The doctoral program in Marketing draws on a variety of underlying disciplines to research important marketing management problems centered around the immediate and future needs and wants of customers. Areas include:

  • Brand and customer management
  • Customer-driven innovation strategy
  • International marketing
  • High-technology and new media marketing
  • Social marketing
  • Business to business marketing

While the program encourages the use of field research to sense and define a problem, it does not have an ideological view on any single methodology as being superior to others in terms of the full scope of the research. Be it analytical, experimental, or qualitative, it is the appropriateness of the method in addressing the specific problem that matters. As a result, marketing faculty draw on a variety of underlying disciplines in research and consequently engage doctoral students in a broad spectrum of disciplinary bases.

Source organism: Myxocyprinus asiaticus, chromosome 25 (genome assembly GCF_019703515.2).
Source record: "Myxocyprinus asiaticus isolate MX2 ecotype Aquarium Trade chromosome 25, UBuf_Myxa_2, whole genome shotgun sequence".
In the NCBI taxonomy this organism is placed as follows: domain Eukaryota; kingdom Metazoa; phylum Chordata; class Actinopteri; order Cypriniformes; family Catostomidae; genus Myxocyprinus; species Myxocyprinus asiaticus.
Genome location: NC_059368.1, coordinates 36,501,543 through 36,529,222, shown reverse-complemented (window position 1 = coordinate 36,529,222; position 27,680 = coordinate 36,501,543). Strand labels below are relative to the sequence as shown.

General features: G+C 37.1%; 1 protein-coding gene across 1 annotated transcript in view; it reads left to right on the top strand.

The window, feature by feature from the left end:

Students in the marketing program work closely with faculty in the Marketing Unit, among other departments across the University. The program draws on economic, behavioral, psychological and administrative theory to focus on marketing problems faced by the firm and its management. Through a combination of discipline- and field-based methods, the curriculum enables students to master concepts and research skills directly relevant to business problems. Candidates must come to understand the point of view of practicing managers and be able to bring theory and careful research to bear in illuminating important business problems.

Examples of recent and current doctoral thesis research include:

  • The effects of brand extensions on the value of parent brands
  • Multi-method examination of the consumption of “knockoffs” of high status brands, and the counter-intuitive positive outcomes for consumer-brand relationships
  • Competitive analysis of pricing and quality decisions in industries with strictly complimentary products
  • The psychological effects of pricing, and how these affect consumers and firms
  • "Choice amnesia," the motivated forgetting of difficult decisions